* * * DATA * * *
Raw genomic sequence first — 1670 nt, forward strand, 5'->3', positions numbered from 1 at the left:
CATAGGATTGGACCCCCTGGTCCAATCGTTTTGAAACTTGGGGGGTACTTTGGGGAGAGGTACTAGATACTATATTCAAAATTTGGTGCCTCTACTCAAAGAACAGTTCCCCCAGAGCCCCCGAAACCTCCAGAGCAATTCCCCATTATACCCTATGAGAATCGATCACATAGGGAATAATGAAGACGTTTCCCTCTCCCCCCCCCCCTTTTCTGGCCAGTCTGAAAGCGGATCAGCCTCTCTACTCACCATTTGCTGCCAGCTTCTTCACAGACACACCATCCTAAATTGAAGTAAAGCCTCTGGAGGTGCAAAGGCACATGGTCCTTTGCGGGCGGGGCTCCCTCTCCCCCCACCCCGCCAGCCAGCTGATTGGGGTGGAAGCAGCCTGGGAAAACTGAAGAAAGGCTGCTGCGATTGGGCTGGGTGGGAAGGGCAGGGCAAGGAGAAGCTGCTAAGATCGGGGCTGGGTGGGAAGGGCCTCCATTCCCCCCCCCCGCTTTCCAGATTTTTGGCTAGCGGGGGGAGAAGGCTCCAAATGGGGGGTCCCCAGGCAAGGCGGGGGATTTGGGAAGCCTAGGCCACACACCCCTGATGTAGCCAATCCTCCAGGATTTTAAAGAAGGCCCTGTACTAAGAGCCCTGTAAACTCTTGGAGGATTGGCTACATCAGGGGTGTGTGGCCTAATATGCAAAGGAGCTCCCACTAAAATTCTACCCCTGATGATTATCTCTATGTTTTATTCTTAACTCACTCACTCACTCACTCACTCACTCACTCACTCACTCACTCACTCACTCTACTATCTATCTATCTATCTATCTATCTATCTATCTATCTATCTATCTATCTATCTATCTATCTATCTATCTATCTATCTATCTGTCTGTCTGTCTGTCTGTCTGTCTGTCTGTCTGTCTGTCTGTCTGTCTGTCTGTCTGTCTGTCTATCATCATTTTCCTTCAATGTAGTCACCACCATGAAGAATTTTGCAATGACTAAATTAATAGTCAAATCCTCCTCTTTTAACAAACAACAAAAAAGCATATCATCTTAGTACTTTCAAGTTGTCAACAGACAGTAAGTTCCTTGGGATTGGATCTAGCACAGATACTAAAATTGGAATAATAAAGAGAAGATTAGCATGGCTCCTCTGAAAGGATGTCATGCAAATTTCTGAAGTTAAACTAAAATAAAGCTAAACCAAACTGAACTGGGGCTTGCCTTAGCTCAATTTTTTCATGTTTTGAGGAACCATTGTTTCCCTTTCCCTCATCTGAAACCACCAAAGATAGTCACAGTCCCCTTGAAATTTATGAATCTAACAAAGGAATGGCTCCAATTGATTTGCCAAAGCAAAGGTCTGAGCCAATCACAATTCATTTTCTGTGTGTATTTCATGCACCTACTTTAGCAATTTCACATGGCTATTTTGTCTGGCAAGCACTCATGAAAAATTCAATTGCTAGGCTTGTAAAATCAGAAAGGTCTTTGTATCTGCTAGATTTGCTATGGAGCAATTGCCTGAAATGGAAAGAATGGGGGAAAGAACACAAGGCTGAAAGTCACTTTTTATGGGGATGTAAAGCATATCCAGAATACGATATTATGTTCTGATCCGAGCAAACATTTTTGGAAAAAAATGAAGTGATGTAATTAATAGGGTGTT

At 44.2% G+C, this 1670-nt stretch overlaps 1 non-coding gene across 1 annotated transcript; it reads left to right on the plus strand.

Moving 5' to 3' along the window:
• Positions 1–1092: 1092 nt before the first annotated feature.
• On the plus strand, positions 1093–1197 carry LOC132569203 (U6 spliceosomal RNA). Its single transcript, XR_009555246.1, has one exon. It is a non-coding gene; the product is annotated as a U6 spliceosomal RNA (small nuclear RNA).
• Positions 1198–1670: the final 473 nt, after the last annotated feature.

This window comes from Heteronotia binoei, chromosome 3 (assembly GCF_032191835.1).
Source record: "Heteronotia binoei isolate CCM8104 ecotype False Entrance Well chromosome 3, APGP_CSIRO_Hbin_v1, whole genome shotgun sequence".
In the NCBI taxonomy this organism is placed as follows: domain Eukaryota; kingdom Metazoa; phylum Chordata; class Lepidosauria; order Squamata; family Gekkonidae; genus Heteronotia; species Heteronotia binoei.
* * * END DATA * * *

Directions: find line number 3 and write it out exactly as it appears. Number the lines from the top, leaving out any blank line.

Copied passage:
At 44.2% G+C, this 1670-nt stretch overlaps 1 non-coding gene across 1 annotated transcript; it reads left to right on the plus strand.